Friday, July 18, 2014
Aging With Grace & Body-Mind Practices
Lance Kinseth, 48”x60, acrylic/gallery canvas, 2014
This post appeared in a shorter form in YogaIowa, Summer 2014, Volume 2, Number 2. For information on subscriptions ($15 for 4editions annually), contact firstname.lastname@example.org
Bodhisattva Sheer For Kat
AGING OFFERS MANY gifts: The building experiences of life can offer a sense of color or subtlety to life rather than rigid black & white, a capacity to find meaningfulness in events that were more easily overlooked when younger, and a value for presence versus production. These qualities of subtlety and meaningfulness and presence are values that are at the heart of yoga practice itself. And so, aging with grace and a sense of remaining young at heart might be optimized in yoga.
Yoga offers suppleness that is crucial at any age, but especially as you age. Yoga can attend to physical aspects that are more relevant in ageing: lower back, shoulders and upper back, neck, and balance. Next to influenza, physical symptoms due to compression of the lower back or lumbar region have been described as the second most frequent reason for medical intervention. Beyond muscular-skeletal systems, yoga can optimize the internal systems of the body such as the respiratory, neural, endocrine, lymphatic, cardiovascular, digestive, and overall energy systems.
It is important to find the type of yoga that fits with your physical conditioning. Yoga emphasizes stretching which people across all ages tend to avoid. This often means finding a gentle yoga for most people at any age as point of entry, and it can remain as a primary ongoing practice.
Part of the problem in considering yoga practice is in the expectations one brings to the practice before one even begins. If you see someone bending over and putting palms on the matt or head to knee, and you cannot do this or you push hard in an attempt to do it, you are likely to feel frustrated and give up.
Change your expectations. Be kind to yourself.
In Awakening The Spine, Vanda Scaravelli admonishes us to free the body rather than control it, and to allow the pose to come to you rather than try to rigidly assume a posture. In Yoga Beyond Belief, Ganga White reminds us that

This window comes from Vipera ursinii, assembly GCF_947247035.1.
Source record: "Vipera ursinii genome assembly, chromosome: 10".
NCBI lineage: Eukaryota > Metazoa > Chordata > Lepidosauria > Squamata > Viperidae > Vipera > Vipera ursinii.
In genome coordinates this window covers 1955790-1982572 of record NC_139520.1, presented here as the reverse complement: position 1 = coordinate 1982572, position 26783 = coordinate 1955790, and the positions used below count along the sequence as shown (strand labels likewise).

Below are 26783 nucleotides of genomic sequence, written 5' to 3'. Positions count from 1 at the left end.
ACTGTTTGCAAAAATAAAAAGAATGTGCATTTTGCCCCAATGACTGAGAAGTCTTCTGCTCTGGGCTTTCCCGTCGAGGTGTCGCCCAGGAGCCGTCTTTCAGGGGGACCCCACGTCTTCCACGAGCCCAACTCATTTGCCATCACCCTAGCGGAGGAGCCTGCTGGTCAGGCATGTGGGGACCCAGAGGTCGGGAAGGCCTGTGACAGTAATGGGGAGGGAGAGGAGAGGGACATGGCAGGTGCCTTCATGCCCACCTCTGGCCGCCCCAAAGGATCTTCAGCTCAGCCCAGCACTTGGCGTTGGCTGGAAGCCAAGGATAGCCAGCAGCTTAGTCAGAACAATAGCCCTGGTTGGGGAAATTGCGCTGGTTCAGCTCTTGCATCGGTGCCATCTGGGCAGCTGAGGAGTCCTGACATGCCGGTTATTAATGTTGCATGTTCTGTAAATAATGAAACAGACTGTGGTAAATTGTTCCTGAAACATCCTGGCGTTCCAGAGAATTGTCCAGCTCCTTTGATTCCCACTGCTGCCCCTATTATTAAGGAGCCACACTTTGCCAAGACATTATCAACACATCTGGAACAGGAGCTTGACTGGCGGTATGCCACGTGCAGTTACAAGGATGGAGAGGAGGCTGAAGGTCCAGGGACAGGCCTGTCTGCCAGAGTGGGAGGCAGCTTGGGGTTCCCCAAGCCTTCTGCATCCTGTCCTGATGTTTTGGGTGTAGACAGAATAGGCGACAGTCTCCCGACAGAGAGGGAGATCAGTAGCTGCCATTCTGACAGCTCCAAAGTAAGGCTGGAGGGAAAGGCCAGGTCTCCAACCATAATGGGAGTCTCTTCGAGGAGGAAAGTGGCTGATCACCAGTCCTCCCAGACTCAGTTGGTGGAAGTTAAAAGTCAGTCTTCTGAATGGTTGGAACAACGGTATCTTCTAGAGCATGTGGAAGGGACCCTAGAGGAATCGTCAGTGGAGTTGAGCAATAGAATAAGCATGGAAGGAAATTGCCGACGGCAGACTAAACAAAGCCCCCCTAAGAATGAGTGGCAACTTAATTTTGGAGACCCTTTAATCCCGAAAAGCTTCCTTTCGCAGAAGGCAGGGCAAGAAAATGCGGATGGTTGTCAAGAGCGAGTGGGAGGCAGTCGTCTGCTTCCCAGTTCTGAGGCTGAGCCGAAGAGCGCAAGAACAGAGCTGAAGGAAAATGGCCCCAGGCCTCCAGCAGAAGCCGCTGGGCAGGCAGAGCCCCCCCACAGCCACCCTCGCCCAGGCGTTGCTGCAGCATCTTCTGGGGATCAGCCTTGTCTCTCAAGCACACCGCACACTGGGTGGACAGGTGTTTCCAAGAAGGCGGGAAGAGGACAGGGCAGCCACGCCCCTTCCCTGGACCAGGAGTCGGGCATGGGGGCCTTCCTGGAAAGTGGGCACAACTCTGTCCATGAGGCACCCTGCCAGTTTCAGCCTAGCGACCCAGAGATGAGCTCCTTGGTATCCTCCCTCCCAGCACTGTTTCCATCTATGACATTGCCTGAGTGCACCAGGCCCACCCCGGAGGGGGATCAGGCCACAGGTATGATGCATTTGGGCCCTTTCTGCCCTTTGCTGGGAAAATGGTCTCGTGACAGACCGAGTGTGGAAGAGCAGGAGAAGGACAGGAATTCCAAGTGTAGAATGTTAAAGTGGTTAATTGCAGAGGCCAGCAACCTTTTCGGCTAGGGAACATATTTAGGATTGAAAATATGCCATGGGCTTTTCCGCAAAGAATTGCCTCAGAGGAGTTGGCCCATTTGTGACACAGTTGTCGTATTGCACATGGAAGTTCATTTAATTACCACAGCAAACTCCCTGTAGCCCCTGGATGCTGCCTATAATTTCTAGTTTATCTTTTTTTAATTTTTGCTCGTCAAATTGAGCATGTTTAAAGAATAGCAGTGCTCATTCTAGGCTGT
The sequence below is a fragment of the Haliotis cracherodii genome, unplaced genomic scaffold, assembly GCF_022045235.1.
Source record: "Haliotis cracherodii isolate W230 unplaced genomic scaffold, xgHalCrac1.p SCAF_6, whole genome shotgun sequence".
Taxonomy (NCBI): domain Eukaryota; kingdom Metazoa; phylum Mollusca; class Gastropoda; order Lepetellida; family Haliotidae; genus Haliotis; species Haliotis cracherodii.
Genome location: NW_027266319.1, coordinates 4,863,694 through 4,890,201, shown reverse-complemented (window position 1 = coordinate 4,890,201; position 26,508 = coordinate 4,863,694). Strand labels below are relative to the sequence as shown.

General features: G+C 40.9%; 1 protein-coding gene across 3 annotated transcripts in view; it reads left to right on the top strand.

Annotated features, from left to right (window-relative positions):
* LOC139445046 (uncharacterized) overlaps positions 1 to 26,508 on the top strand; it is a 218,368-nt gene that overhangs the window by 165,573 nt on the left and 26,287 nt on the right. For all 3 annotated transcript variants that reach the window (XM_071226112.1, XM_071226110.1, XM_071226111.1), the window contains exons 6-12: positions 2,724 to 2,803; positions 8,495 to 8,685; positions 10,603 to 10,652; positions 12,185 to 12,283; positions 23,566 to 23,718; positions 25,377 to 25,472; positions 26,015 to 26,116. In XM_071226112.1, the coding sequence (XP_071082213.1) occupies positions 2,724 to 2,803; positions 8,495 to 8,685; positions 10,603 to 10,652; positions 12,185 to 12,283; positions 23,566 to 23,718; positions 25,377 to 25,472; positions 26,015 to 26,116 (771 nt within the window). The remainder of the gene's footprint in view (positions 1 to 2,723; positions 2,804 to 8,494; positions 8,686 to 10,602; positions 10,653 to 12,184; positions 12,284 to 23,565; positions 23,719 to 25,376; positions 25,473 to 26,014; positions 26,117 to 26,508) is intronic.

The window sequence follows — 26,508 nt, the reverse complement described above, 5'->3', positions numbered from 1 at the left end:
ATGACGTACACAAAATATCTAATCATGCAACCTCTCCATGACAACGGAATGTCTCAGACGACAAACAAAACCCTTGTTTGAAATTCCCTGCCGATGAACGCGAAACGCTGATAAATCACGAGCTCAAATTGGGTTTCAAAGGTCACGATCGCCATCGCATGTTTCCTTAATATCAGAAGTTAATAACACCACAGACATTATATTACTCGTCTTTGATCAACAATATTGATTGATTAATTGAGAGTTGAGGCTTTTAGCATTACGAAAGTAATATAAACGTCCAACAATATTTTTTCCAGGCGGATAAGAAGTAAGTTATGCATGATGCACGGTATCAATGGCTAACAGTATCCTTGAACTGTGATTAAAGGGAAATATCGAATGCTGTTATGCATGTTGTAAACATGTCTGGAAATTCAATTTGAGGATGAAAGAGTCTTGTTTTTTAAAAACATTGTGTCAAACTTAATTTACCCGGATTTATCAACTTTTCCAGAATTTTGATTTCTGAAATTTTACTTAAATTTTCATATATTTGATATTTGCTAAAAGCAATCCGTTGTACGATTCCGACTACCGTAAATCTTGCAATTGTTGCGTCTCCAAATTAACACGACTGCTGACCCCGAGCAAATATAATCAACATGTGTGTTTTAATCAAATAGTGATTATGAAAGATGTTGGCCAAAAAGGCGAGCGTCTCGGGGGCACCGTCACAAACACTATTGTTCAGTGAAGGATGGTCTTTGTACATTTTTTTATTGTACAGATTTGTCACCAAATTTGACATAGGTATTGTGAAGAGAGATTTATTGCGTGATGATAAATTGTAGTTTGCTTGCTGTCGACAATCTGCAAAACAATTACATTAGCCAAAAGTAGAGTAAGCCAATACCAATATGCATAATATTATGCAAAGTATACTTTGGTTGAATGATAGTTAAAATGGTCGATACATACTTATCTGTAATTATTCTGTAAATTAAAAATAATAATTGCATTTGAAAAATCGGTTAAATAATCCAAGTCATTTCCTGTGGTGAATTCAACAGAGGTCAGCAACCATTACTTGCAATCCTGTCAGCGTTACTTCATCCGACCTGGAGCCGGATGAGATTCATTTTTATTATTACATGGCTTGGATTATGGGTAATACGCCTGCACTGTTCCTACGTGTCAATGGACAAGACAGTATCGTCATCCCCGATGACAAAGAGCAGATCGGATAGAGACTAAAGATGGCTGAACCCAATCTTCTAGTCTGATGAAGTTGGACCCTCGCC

Yoga is a field where everyone can win, because winning is not about who does the best asana
but about learning to do the best asana for your body in each moment.
IN THE SACRED AND PROFANE, Mircea Eliade describes how profane, everyday activities express the sacred in a real yet indirect way. As we age, we might begin to recognize miracles and sacredness and exquisite intelligence in events that we once found banal or mundane or ordinary or secondary. With age, little tweaks and turns in events challenge our assumptions. Especially with the experiences of loss, we are offered an opportunity to recognize preciousness. Dividing the world into “special” and “banal” reflect our limits—sometimes our benign innocence and sometimes our intentional rigidity—that we place on reality more than life-as-it-is.
Body-mind work can optimize and perhaps accelerate this opening to the world as it is, and even offer an authentic or very real sense of grace, especially as we calm and still and begin to deeply listen. By linking consciousness to body, “body learning” adds a less conceptual and less culturally biased input that involves access to a more intuitive sense that is a billions-years tested wisdom inherent in body design. And yet it is important to acknowledge that an experience that seems to be purely intuitive may continue to reflect predominant cultural influence and to challenge this information. But by returns to such practices, a transformative serendipity becomes possible.